Professor John Y. Smith
Biography courteously provided by Joyce Riedinger, Delaware County Coordinator.
PROFESSOR JOHN Y. SMITH, teacher, well known in Delaware and adjacent counties, now engages in the work of his profession at Roxbury, N.Y., was born at Potter Hollow, Albany County, July 8, 1843. His great-grandfather, William Smith, came overseas from England, and settled at Bangall, Dutchess County, N.Y., where he obtained a large tract of unreclaimed land, and set to work to make it productive. After some little time he sold this farm, and moved to Potter Hollow, where he bought a much larger estate. The new farm was still a wilderness when he took it, and he had to clear the land before he could plough it. He built a comfortable house and a good barn, and soon had a beautiful home. Before this, however, he had served in the army throughout the French and Indian War. He lived long enough to see the beginnings of the United States of America, and to take some part in the early political life of the country. He was a Jeffersonian Democrat in politics. He died at the age of eighty-seven, leaving thirteen children, who all lived to good old age.
Isaac J. Smith, one of the sons of William, was born on the old farm at Potter Hollow. He was educated in the district school, and at the age of eighteen began to learn the carpenter's trade--an occupation which he followed through life. He was one of the leading contractors and builders in the region, and left behind him as witness of his energy and skill many well-built tanneries and gristmills. When he was twenty years of age, he married Miss Phoebe Wyatt, a lady of Welsh parentage. He built a comfortable home, and had a family of seven children-- Lot J., Daniel, Leonard, John W., Orin, Platt A., and Sarah M. Isaac J. Smith was a Democrat. He lived to the age of eighty-five years, his wife having died when she was sixty.
Lot J. Smith was born and grew to manhood on the old Smith homestead, at Potter Hollow. When he was seventeen, he began learning the carpenter's trade with his father, and worked at this for four years, until he was of age. But he was more interested in agriculture, and, soon taking up that occupation, followed it to the end of his days, putting forth his best efforts to make it progressive. In this he was abundantly successful. When twenty-one years old, Mr. Lot J. Smith married Almina Young, daughter of John T. and Margaret Young, of Albany County. Mr. Young was a farmer, and died at the age of sixty-eight, survived by his wife, who lived to be eighty years old. They had seven children -- Peter J., Julia M., Henry, John W., Margaret, Jeremiah, and Almina. Mr. and Mrs. Lot J. Smith had six children --Samuel, Isaac, John Y., Rosina, Ann E., and Julia M. Samuel married Amy Hagadone, and has five children. Isaac married Cynthia Coppernoll; and both he and his wife are now dead, leaving three children. The three daughters -- Rosina, Ann, and Julia Smith are deceased. Mr. Lot J. Smith died in the sixty-eighth year of his age, from the effects of a fall. His wife died when she was sixty-eight. Mr. Smith was a Democrat, and he and Mrs. Smith were members of the Baptist church at Preston Hollow.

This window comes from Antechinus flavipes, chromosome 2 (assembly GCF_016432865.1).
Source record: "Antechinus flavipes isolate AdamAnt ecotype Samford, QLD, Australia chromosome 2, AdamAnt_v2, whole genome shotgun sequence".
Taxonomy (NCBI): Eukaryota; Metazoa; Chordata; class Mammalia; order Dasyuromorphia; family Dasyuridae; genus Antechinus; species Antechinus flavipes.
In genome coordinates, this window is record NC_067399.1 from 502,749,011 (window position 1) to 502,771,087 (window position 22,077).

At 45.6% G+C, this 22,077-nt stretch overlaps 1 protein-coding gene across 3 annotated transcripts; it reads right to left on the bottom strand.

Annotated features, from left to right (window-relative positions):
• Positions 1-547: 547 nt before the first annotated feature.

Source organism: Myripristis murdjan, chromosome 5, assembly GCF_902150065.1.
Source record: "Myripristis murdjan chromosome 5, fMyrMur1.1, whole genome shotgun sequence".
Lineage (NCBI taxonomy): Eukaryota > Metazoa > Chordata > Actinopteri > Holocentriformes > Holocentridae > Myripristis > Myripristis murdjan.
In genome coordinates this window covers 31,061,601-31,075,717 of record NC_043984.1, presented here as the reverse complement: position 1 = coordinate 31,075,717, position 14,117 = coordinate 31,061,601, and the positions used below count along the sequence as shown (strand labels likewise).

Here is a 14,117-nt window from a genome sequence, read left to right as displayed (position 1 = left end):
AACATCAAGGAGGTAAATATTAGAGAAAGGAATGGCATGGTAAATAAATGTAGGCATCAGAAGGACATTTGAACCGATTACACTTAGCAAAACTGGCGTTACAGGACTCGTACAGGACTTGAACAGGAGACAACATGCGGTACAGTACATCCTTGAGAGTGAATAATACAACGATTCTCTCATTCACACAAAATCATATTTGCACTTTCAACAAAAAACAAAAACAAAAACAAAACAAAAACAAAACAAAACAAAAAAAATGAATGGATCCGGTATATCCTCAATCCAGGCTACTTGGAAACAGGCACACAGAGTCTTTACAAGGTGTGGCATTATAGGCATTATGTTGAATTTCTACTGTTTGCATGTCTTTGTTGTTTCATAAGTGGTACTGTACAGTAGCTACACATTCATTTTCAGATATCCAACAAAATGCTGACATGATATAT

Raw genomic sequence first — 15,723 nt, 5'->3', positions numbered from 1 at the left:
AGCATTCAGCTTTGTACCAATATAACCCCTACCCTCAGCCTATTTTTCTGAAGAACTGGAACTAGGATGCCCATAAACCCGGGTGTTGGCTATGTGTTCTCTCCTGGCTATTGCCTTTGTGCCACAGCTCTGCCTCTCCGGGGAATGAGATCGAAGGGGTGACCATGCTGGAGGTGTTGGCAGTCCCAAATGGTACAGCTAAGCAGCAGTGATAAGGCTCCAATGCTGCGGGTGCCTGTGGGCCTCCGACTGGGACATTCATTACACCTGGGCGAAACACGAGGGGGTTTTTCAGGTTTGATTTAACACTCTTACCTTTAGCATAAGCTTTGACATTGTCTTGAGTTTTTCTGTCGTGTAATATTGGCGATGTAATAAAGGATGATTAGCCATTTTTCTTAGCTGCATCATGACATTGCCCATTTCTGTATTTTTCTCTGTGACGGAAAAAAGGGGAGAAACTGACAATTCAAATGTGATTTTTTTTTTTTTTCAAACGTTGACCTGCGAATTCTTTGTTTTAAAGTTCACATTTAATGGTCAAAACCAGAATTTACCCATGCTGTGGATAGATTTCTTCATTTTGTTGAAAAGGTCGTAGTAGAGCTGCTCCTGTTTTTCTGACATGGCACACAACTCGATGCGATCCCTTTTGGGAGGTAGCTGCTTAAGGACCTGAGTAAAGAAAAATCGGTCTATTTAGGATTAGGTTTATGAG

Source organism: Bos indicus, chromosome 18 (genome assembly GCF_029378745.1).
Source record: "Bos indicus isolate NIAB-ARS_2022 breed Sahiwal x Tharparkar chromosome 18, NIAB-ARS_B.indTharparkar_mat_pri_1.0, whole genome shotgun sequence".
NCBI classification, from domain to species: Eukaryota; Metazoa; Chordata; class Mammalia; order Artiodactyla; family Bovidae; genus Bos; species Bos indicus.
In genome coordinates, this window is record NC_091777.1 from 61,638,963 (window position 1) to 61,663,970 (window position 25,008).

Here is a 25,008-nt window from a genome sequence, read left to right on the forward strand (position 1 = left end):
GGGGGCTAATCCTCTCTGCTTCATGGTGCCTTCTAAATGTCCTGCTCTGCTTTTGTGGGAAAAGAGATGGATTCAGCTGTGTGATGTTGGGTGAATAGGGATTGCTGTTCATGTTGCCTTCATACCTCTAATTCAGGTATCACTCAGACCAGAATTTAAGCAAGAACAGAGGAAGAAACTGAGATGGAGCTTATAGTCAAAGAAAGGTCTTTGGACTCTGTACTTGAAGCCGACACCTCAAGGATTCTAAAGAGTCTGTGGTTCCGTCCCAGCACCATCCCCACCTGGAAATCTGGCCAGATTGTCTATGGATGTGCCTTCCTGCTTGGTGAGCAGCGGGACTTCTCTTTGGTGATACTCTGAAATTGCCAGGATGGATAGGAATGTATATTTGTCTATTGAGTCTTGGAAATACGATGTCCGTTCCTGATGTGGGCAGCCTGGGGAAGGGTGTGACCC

John Y. Smith began his education at the district school. He was a good scholar, and when he was only sixteen he got a situation as teacher. He afterward went to the academy at West Durham, and took an advanced course to fit himself more thoroughly for this work, and was graduated from that institution in 1863. Then for seven summers and eight winters he taught school during the winter term, and worked at carpentering in the summer. In 1876 Professor Smith accepted the offer of a school in Durham. This was his first school which kept in session the year round. After three years of satisfactory service in Durham, he accepted a call to Middleburg, where he stayed four years, and was well liked and much respected. Then he went to Gilboa, and taught there for six years. He won many friends, and left the schools in a good condition. For the past five years Professor Smith has been teaching in Roxbury, where his record is well known.
Professor Smith married Lucy Hisert, daughter of Benjamin F. and Ann Hisert. Mr. Hisert was a black smith and inventor, who lived at Norton Hill, Greene County, afterward at Coxsackie. and now lives at Hoosick Falls. Mrs. Smith had four brothers and sisters--Dallas M.. Jannett, Philip B., and Frank Hisert. Mrs. Smith was a Methodist. She died April 30, 1885, at the age of thirty-nine years, leaving three daughters, who have all been school-teachers. The eldest. Alice Jeannette, was born September 27, 1869. She married Zopher E. Reed, lives in Roxbury, and has one child, John Henry Reed. Julia Franklin Smith was born December 23, 1872, and is now living at home, as is also Almina Ann, who was born March 7, 1875. All three of the daughters belong to the Methodist church. Professor Smith is a Democrat in politics. He is now fifty-one years old, and has the respect and esteem of the town's people, who know him as a public-spirited man, a man who has at heart the best interests of his school and of the community.
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